Networks are flexible and coalesce around any purpose, from political to culinary. They are organizational Lone Rangers, here-today-gone-tomorrow ad hoc rescue squads that mold to the needs and styles of their members and then self-destruct when no longer useful. They are not static, cannot be held, rotated, and scrutinized like formaldehyde butterflies on stickpins. Networking is not a science but an art form.
And now the bad news: Networks have their limitations. Because they jell and disintegrate according to the immediate needs of their participants, networks are hard to sustain over long periods. They lack the continuity and longevity of more traditional institutions. If you want to build a solar greenhouse for the neighborhood, you would do better to form a nonprofit corporation than a network. You might then be connected to the larger solar network, but locally you would be an organization. You can't use a network to pay pensions, build highways, fight wars.
Networks are also vulnerable. They can ossify into cliques, become closed to new points of view. They can grow, overextend themselves, and implode. Members pipe-dream of four-color newsletters, and soon what started out as a network run on a shoestring has become 25 dues-paying members with an executive board and government grants.
The term "network" is best used as a verb and not a noun. Explains one veteran networker: "It is what you do, not what you are." While many organizations hoard scarce information, networks are cooperative and generally noncompetitive. Nevertheless they have their own unspoken code of ethics: The size of the portal through which you give to the network is the size through which you receive. As Roger Pritchard put it: "Networking is building mutual trust through gift exchange. Good information is a wonderful gift."
Some networks are difficult to gain access to, but generally they are not cliquish. They are simply very careful about whom they invite into their "invisible homes." On several occasions, network members interviewed me for upwards of an hour before agreeing to answer my questions about their activities. They drive a hard bargain: "If we don't trust you after our initial conversation, you can forget the interview." Once admitted to the network, however, I became a trusted member who could call anyone else in the network and expect to be openly embraced. It is a trust no networker, or reporter, accepts lightly.
Slowly my own network was building. Pritchard had "linked" me to a conference on "New Age networking." It was to be held at something called the Holistic Life University, a single Victorian house in San Francisco's Inner Sunset neighborhood, strewn with shops peddling organic pears and tofu sandwiches. That particular Saturday morning, two dozen "networkers" had checked their sandals at the "university's" door and were seated cross-legged on a circle of pillows, beneath a padded ceiling that had the look of a giant quilted egg carton.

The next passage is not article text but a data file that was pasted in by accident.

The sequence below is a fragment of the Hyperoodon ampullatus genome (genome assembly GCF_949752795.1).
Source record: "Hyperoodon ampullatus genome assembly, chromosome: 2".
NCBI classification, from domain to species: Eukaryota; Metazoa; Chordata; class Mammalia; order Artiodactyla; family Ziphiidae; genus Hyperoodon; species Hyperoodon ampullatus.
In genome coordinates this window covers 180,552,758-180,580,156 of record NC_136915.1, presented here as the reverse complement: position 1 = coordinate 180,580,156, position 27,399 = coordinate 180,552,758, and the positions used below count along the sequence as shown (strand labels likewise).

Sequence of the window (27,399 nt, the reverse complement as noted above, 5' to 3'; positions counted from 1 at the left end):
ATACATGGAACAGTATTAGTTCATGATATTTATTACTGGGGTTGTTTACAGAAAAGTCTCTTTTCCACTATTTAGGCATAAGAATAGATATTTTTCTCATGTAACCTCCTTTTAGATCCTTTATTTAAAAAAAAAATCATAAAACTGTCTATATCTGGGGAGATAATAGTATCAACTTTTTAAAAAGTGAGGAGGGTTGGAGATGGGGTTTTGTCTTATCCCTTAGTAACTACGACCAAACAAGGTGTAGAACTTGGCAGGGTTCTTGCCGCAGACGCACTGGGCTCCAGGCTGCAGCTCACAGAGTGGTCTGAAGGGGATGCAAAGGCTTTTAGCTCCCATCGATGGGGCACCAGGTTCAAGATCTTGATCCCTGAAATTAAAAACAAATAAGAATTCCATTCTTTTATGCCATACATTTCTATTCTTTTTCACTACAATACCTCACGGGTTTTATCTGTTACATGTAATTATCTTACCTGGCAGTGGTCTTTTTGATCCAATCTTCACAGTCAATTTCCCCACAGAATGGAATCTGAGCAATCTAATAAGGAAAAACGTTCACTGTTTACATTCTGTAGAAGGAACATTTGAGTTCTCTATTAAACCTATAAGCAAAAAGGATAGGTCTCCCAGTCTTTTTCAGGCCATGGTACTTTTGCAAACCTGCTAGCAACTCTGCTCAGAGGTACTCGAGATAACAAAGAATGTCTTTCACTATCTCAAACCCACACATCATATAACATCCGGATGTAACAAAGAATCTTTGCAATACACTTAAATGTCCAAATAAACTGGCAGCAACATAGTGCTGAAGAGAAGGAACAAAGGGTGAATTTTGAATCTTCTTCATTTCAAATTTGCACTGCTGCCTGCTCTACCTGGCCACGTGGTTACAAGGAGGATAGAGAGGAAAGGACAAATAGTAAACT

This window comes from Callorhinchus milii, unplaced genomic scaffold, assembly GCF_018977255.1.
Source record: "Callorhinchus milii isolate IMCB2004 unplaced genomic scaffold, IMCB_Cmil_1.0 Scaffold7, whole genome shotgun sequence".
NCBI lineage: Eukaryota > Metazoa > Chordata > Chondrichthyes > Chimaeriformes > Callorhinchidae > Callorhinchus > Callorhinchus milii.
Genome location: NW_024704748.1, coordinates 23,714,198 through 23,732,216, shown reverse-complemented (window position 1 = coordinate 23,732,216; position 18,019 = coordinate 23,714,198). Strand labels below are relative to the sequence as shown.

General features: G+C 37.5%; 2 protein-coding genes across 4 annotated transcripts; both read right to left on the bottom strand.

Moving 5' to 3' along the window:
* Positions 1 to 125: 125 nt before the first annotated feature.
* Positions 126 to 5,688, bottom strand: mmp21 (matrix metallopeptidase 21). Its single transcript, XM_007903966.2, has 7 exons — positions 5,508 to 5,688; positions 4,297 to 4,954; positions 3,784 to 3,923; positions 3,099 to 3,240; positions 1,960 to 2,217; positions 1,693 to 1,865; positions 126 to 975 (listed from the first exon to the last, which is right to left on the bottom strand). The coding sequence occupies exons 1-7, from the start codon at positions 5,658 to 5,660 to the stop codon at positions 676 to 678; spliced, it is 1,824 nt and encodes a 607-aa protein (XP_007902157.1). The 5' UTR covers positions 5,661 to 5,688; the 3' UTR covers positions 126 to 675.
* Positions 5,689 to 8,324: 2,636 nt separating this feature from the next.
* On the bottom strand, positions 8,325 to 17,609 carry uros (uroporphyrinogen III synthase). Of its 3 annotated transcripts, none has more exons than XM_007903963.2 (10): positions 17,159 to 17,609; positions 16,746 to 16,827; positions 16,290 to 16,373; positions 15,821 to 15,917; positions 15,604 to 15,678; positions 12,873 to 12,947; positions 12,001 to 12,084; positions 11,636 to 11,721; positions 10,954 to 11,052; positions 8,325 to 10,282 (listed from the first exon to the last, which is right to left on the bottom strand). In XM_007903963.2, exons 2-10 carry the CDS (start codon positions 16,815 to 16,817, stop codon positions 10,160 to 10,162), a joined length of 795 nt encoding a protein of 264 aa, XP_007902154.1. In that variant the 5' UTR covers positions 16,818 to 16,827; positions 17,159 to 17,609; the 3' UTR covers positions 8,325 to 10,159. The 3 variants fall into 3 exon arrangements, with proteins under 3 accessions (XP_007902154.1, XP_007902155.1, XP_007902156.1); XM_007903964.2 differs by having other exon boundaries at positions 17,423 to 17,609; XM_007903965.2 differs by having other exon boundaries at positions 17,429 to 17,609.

Pritchard had warned me that no two networks are alike, and indeed the discussion resembled that knotted fish net Virginia Hine has written about. There was no agenda, no discussion leader. Conversation ricocheted around the circle, disjointed, relaxed, warm, often enlightening.
During the lunch break, I picnicked with a bright-eyed schoolteacher-turned-free-lance writer who seemed to think networking was the greatest thing to hit the women's movement since suffrage. "Men have had clubs and business associations for hundreds of years," Carolyn Shaffer said. "Women have been housebound with networks restricted to bridge clubs and the PTA. Now we're exploring new ones.
"There's a group in San Francisco called Women in Business, which is touted as the parallel to the old-boy network. They call it the 'new-girl network.' Women press business cards into each other's hands and promise to send business in each other's direction. Some of these groups have newsletters, monthly meetings, and some have very steep entrance fees. They don't want just anybody ripping off their ideas."
Ms. Shaffer's own introduction to networking came several years ago when she quit her high school teaching job and with a friend began "brainstorming for the ideal job." They discovered a network called the Zephyros Educational Exchange, which invited people to "work parties" that included softball and potluck casseroles along with stuffing envelopes and licking labels. "They were so much fun that people asked to work," Ms. Shaffer recalls.